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The Tragedy of Ruby Ridge from the FBI Perspective

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The Tragedy of Ruby Ridge from the FBI Perspective

ruby ridge idahoRuby Ridge was a disastrous hostage rescue operation in Ruby Ridge, Idaho undertaken by FBI special agents in 1992, that would become infamous because of the death of a US Marshall, a mother and her child.

In the wake of the three deaths (two innocent parties killed by federal agents) the FBI was harshly, and rightly so, criticised for acting outside their own strict policies and rules of engagement.

Below is a summary of a declassified report from the subsequent director of the Bureau, Louis J Freeh following the incident. It tells of the disaster at Ruby Ridge, Idaho from the perspective of the FBI.

The document opens with a stark admission of guilt on the FBIā€™s part. He says that the FBI takes full responsibility for both deploying agents who used improper tactics resulting in the deaths and their failings in serving the public by upholding their duties to protect and serve.

Freeh’s Perspective on Ruby Ridge

On behalf of the FBI, Freeh does not object to any of the subsequent investigations into the incidents nor to the settlements paid to the families of the deceased.

He does make a few points which I think deviate from standard public opinion of the debacle:

ā— He mentions that the FBI partially blamed inaccurate information given to them by local law enforcement agencies. While he recognizes that the FBI is duty bound to gather and rely upon their own intel first and local law enforcements second, he seems to still use this as a scapegoat.
ā— He also diminishes the overall lack of discipline and proper use of the rules of engagement by placing the blame upon a handful of agents instead of their superiors who are there to uphold standards.
ā— ruby ridge idahoFreeh also mentions that the HRT (Hostage Rescue Team) were operating under pressure and implies that this should partially eradicate blame being placed upon them. This is contrary to the fact that HRT members and FBI members sign along the dotted line with a premise to always be responsible for their actions in the field, particularly discharged rounds and where they end up.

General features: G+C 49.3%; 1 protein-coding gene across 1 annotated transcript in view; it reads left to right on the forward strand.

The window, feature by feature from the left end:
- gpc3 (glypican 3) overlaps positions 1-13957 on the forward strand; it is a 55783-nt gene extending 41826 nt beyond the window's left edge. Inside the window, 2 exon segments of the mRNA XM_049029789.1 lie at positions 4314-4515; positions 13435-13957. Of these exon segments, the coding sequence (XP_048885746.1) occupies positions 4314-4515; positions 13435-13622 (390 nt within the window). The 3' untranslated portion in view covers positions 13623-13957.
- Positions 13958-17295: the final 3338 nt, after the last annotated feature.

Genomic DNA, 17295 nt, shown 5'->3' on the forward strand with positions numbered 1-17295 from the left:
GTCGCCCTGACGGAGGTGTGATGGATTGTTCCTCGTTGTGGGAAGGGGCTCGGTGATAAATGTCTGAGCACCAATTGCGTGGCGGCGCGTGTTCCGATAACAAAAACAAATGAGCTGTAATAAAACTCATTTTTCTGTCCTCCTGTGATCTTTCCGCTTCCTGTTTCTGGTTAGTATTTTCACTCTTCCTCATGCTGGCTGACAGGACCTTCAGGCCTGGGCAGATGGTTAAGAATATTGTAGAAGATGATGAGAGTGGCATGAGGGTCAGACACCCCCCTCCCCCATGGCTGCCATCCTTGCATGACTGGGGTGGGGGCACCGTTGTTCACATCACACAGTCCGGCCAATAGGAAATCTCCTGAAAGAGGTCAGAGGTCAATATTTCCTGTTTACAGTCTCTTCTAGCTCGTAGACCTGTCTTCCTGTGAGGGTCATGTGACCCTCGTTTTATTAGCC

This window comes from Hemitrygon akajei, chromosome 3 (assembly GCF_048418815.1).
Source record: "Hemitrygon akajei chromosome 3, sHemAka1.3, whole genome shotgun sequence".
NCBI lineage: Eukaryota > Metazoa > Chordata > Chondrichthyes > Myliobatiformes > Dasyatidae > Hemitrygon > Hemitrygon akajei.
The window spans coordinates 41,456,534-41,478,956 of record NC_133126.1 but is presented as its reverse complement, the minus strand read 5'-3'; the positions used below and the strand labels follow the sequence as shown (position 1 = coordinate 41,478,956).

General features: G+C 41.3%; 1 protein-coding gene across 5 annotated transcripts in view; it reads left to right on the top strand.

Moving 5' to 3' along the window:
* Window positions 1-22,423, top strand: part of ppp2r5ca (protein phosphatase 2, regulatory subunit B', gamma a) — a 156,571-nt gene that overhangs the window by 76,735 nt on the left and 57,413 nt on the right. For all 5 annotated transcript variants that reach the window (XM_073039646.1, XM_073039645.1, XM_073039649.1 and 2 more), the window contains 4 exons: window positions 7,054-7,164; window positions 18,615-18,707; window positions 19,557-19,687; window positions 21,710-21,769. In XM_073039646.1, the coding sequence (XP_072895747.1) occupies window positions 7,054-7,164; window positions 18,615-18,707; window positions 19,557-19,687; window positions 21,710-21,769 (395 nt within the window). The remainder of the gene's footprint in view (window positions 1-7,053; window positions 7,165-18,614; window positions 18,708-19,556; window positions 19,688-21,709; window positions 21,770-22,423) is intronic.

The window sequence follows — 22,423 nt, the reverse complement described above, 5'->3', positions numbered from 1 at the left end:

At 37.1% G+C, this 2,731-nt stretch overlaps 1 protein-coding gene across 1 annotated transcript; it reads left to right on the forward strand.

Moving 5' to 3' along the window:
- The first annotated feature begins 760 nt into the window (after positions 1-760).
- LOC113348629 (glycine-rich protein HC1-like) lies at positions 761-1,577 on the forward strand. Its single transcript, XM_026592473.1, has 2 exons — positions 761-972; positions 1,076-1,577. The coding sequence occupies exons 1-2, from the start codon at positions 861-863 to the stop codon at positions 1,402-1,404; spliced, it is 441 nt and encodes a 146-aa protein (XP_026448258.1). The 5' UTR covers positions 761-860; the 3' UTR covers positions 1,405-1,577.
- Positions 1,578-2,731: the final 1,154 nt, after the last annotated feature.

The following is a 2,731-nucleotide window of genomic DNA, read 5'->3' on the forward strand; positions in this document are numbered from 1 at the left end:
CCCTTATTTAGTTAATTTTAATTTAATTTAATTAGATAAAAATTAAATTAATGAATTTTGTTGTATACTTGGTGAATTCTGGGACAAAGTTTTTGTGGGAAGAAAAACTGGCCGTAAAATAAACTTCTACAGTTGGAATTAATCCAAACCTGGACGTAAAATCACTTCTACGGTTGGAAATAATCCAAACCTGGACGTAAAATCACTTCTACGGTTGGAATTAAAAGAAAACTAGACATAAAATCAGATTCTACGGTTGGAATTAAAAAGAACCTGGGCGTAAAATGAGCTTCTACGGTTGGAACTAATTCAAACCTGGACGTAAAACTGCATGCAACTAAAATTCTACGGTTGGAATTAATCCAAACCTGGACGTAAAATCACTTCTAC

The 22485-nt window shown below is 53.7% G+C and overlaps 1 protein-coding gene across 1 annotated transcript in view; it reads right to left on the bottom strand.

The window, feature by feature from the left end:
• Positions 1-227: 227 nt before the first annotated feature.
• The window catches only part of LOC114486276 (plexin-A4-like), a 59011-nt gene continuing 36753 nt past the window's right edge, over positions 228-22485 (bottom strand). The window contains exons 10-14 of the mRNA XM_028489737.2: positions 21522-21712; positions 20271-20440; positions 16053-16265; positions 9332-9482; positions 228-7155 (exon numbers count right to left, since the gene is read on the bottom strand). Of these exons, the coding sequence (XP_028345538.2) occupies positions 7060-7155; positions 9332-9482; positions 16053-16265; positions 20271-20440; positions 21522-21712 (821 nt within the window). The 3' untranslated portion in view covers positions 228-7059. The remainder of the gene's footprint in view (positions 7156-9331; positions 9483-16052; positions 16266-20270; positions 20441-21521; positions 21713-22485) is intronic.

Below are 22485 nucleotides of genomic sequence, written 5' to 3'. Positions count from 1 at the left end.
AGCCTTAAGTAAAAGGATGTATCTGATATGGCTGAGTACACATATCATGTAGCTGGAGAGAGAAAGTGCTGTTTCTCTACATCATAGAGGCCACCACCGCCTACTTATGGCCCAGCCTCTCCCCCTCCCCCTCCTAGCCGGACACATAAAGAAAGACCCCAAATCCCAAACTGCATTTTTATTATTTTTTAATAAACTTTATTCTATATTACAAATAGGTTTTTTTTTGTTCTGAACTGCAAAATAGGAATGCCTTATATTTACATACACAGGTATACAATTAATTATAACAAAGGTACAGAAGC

However, Freeh does go on to admit widespread problems in the FBI and finishes the report with a list of changes which were made or were in the process of being made when the report was declassified.

Amongst dozens of these changes are stricter rules of engagement and changes in how SWAT and HRT are deployed. They also enlisted the help of outside experts from various Universities and outside agencies.

Overall, I think the viewpoint of the FBI and their reaction is one of standard bureaucratic self-protectionism, accompanied by a certain awareness that the report will be scrutinized by the media and general public. They admit guilt, but seem to make every effort to deflect that guilt as much as possible.

Originally published on

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Ryan is the founder of Top Secret Writers. He is an IT analyst, blogger, journalist, and a researcher for the truth behind strange stories.
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Mark Dorr grew up the son of a treasure hunter. His experiences led to working internationally in some surprising situations!
Mark R. Whittington, from Houston, Texas, frequently writes on space, science, political commentary and political culture.

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